MIAMI, Florida. When the Supreme Court ruled that the Constitution guarantees same-sex couples the right to marry, it also conferred important child custody rights to same-sex married couples. Prior to the ruling, same sex couples who wanted to enjoy shared custody would either have to both adopt a child or find some way to ensure that both of their names were on a child’s birth certificate. In states that didn’t recognize gay marriage, both of these situations posed legal challenges. When the Supreme Court made its ruling on same sex marriage, the law of the land made it easier for same-sex couples to raise children together without both parents having to face the additional burden of a dual adoption.
However, same sex couples can still face child custody issues should they choose to get divorced. Some same sex couples use donor eggs, sperm, or both, to have a child. According to Time, when same sex couples use a sperm donor, there is legal precedent that indicates that the donor could have parental rights. In some states, this could create a situation where three parties interested in the child might simultaneously seek custody. A judge in Mississippi recently ruled that the anonymous sperm donor that fathered the child had legal custody of a child, not the mother who raised him, though she had no biological role in the conception. This case is raising serious questions for gay marriage advocates and for advocates for in vitro fertilization.
However, when the child was born, the Supreme Court had not yet ruled on the rights of same sex couples to marry, meaning that when the woman’s child was born, she was not legally recognized as the wife of the child’s mother. Lawyers claim that Mississippi’s failure to recognize the woman as the child’s mother is based on practice that has since been deemed unconstitutional.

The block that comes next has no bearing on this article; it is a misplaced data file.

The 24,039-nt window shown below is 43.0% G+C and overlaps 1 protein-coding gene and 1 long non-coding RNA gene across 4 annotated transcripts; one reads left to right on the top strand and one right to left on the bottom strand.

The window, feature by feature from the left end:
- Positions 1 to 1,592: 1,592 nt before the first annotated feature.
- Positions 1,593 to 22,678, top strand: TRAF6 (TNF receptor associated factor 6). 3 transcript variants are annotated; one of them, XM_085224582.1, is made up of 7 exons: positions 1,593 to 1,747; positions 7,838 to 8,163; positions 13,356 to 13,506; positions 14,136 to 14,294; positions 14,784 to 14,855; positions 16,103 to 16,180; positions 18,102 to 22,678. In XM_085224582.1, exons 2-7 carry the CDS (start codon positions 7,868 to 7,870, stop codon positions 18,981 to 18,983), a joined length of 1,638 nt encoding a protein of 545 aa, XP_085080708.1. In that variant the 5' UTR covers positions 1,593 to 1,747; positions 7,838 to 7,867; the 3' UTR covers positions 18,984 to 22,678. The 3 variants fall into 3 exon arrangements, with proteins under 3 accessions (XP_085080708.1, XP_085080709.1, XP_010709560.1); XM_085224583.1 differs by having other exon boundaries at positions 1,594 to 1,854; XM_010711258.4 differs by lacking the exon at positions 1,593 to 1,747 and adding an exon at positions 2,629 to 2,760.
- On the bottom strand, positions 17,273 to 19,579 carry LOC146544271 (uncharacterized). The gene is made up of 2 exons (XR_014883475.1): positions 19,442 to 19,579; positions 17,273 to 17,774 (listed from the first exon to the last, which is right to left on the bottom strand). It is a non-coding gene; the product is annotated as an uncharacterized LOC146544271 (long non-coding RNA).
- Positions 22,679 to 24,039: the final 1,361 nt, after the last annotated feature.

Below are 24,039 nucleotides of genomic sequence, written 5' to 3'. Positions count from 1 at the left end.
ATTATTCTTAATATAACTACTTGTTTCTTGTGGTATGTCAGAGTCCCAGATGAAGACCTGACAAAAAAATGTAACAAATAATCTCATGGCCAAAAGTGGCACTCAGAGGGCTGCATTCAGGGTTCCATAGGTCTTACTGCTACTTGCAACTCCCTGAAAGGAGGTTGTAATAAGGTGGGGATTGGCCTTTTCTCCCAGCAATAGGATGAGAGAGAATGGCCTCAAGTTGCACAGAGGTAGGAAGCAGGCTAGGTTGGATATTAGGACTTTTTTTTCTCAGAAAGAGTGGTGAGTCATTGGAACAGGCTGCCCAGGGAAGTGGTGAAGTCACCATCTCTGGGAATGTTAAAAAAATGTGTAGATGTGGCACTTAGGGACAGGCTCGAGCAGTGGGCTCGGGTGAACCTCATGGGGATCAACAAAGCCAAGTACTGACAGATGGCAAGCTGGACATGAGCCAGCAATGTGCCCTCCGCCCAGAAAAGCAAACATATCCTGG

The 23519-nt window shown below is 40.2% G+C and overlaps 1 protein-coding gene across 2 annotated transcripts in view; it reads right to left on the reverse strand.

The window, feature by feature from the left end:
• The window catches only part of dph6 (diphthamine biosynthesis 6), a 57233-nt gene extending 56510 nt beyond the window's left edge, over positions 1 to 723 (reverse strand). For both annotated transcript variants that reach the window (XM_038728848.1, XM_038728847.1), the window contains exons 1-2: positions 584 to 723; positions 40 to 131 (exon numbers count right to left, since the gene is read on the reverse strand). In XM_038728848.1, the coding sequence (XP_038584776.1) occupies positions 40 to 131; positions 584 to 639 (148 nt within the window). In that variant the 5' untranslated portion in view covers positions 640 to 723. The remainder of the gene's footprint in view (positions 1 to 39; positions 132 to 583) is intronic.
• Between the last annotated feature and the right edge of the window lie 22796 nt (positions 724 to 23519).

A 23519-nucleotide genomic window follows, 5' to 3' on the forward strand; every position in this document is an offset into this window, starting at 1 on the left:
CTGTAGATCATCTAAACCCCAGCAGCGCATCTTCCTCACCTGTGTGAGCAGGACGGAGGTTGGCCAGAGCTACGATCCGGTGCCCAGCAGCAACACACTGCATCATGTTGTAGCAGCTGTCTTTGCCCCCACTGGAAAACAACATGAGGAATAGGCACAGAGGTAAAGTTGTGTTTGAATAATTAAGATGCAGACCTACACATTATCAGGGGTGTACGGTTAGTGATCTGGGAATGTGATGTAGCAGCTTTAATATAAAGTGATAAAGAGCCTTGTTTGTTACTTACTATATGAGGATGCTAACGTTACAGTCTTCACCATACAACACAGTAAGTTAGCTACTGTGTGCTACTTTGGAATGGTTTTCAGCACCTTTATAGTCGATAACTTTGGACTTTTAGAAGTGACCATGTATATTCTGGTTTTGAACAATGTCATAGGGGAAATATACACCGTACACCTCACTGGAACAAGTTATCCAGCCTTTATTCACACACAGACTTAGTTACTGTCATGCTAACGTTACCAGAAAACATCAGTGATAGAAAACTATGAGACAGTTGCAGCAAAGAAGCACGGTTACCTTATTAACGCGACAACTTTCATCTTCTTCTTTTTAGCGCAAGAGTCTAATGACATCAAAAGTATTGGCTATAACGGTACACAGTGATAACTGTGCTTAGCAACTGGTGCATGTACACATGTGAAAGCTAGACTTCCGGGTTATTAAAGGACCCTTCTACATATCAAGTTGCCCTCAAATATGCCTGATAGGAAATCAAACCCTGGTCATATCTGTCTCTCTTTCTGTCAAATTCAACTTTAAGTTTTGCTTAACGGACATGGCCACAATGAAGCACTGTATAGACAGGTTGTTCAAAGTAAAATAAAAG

The court case could have serious implications for the rights of same sex couples and for the rights of sperm and egg donors. It could also have implications for heterosexual couples who use sperm donors or egg donors to conceive. According to U.S. News & World Report, the current case before the Mississippi Supreme Court is being closely watched by gay rights groups and by groups that support in vitro fertilization.
Child custody cases can be complex. However, in instances where the couple is a same sex couple who were together before the Supreme Court decision went into effect or had children before the Supreme Court ruled on gay marriage, child custody issues may sometimes be more complicated, especially if one parent alone is the adopted or birth parent on legal documents.
If you are getting divorced in Miami, Florida, it is important to understand your rights under the law. Sandy B. Becher, P.A. are family lawyers in Miami, Florida who work closely with diverse families to help them see the best possible outcome under the law for their divorce cases. Visit our firm’s website at https://sandybecher.com/ today to learn more.